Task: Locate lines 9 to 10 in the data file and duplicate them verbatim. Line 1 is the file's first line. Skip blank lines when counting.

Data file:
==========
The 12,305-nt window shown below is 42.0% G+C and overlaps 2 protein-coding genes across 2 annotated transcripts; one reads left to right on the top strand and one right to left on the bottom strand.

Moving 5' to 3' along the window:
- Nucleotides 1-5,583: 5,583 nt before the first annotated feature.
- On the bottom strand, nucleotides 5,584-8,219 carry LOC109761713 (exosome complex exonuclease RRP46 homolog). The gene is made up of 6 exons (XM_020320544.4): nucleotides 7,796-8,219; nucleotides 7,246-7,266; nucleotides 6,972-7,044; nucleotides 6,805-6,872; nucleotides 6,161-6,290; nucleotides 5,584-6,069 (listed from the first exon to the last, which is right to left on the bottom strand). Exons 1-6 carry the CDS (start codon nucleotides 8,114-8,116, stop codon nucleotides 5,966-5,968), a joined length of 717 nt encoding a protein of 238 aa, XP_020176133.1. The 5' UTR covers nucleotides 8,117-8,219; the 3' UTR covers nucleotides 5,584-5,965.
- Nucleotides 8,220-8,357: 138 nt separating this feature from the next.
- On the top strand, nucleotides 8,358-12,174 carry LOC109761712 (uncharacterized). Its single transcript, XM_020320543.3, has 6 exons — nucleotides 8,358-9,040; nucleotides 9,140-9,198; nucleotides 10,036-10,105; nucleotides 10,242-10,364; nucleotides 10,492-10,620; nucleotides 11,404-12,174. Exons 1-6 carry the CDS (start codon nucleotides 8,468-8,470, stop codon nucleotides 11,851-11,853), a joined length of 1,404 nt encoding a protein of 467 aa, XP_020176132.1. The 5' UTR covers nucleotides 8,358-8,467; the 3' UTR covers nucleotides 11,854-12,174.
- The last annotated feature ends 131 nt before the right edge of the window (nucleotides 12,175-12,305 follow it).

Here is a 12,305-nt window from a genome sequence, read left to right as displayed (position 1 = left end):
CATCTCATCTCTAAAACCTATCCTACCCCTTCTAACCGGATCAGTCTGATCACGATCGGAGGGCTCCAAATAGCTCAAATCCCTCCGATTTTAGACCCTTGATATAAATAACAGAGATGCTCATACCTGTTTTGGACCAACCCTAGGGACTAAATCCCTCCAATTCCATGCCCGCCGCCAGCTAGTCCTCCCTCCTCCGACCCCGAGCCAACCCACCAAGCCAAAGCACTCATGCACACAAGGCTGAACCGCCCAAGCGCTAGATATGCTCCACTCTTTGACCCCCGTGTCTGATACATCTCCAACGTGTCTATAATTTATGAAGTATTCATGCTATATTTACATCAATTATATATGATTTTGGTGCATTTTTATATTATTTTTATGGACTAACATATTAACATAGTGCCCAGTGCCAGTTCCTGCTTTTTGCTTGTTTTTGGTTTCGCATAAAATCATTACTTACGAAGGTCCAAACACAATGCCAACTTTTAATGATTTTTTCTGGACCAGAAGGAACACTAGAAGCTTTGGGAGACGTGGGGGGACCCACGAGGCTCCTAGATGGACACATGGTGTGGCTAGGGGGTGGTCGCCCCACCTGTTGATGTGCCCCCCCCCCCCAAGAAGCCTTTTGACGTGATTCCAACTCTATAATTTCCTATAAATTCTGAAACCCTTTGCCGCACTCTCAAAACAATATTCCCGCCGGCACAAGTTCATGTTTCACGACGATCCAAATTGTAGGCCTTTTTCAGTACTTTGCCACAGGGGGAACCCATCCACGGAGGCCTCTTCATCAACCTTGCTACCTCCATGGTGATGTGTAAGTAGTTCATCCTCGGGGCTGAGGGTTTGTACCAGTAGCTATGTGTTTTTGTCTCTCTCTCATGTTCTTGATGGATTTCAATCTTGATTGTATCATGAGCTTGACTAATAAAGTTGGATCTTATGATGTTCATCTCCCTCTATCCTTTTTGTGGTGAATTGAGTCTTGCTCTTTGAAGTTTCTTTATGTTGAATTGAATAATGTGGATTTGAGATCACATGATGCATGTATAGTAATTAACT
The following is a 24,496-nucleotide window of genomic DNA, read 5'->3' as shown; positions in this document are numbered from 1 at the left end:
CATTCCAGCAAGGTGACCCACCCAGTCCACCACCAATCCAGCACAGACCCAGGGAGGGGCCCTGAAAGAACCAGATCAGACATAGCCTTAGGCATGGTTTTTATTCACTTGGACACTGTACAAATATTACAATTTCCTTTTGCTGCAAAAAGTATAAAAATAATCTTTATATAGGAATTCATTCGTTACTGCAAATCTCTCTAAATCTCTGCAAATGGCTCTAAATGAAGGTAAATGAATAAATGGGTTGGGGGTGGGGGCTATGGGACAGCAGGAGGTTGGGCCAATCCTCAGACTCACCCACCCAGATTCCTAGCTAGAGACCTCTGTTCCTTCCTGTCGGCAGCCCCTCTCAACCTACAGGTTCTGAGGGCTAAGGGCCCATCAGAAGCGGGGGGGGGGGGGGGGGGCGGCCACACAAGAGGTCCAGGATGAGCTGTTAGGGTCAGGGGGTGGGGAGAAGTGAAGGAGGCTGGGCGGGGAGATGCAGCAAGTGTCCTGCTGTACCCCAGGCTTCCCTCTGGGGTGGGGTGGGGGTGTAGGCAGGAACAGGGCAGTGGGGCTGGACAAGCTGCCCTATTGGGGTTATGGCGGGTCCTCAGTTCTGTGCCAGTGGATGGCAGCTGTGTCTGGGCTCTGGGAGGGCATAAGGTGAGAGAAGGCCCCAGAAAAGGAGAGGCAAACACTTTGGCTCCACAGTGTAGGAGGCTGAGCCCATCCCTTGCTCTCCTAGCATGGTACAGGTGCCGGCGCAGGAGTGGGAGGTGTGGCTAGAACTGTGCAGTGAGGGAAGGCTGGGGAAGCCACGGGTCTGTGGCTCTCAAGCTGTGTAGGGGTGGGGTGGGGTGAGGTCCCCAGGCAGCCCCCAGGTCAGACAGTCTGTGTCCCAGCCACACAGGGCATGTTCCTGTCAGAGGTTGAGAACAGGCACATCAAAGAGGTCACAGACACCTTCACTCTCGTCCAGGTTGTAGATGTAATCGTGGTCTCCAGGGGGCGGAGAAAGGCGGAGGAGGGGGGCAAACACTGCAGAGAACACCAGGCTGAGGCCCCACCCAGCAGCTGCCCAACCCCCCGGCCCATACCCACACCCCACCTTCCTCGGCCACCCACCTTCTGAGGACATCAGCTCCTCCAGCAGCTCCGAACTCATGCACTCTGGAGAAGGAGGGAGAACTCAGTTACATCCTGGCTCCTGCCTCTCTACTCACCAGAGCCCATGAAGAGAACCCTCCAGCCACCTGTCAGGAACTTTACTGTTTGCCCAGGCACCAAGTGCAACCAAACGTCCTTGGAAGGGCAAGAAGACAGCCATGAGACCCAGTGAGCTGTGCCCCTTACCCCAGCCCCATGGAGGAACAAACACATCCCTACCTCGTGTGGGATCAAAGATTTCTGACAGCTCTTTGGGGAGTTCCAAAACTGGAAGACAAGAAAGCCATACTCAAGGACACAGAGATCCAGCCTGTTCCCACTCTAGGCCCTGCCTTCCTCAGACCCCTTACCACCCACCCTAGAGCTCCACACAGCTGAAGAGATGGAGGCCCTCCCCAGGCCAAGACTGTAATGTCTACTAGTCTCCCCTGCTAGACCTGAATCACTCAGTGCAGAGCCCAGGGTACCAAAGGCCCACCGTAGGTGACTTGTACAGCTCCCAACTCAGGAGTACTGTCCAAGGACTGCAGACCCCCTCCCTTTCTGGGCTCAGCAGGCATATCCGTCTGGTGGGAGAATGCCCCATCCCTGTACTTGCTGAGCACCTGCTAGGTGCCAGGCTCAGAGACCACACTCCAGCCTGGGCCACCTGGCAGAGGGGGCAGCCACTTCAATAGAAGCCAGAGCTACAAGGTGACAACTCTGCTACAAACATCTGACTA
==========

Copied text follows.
CATCTCATCTCTAAAACCTATCCTACCCCTTCTAACCGGATCAGTCTGATCACGATCGGAGGGCTCCAAATAGCTCAAATCCCTCCGATTTTAGACCCTTGATATAAATAACAGAGATGCTCATACCTGTTTTGGACCAACCCTAGGGACTAAATCCCTCCAATTCCATGCCCGCCGCCAGCTAGTCCTCCCTCCTCCGACCCCGAGCCAACCCACCAAGCCAAAGCACTCATGCACACAAGGCTGAACCGCCCAAGCGCTAGATATGCTCCACTCTTTGACCCCCGTGTCTGATACATCTCCAACGTGTCTATAATTTATGAAGTATTCATGCTATATTTACATCAATTATATATGATTTTGGTGCATTTTTATATTATTTTTATGGACTAACATATTAACATAGTGCCCAGTGCCAGTTCCTGCTTTTTGCTTGTTTTTGGTTTCGCATAAAATCATTACTTACGAAGGTCCAAACACAATGCCAACTTTTAATGATTTTTTCTGGACCAGAAGGAACACTAGAAGCTTTGGGAGACGTGGGGGGACCCACGAGGCTCCTAGATGGACACATGGTGTGGCTAGGGGGTGGTCGCCCCACCTGTTGATGTGCCCCCCCCCCCCAAGAAGCCTTTTGACGTGATTCCAACTCTATAATTTCCTATAAATTCTGAAACCCTTTGCCGCACTCTCAAAACAATATTCCCGCCGGCACAAGTTCATGTTTCACGACGATCCAAATTGTAGGCCTTTTTCAGTACTTTGCCACAGGGGGAACCCATCCACGGAGGCCTCTTCATCAACCTTGCTACCTCCATGGTGATGTGTAAGTAGTTCATCCTCGGGGCTGAGGGTTTGTACCAGTAGCTATGTGTTTTTGTCTCTCTCTCATGTTCTTGATGGATTTCAATCTTGATTGTATCATGAGCTTGACTAATAAAGTTGGATCTTATGATGTTCATCTCCCTCTATCCTTTTTGTGGTGAATTGAGTCTTGCTCTTTGAAGTTTCTTTATGTTGAATTGAATAATGTGGATTTGAGATCACATGATGCATGTATAGTAATTAACT
The following is a 24,496-nucleotide window of genomic DNA, read 5'->3' as shown; positions in this document are numbered from 1 at the left end: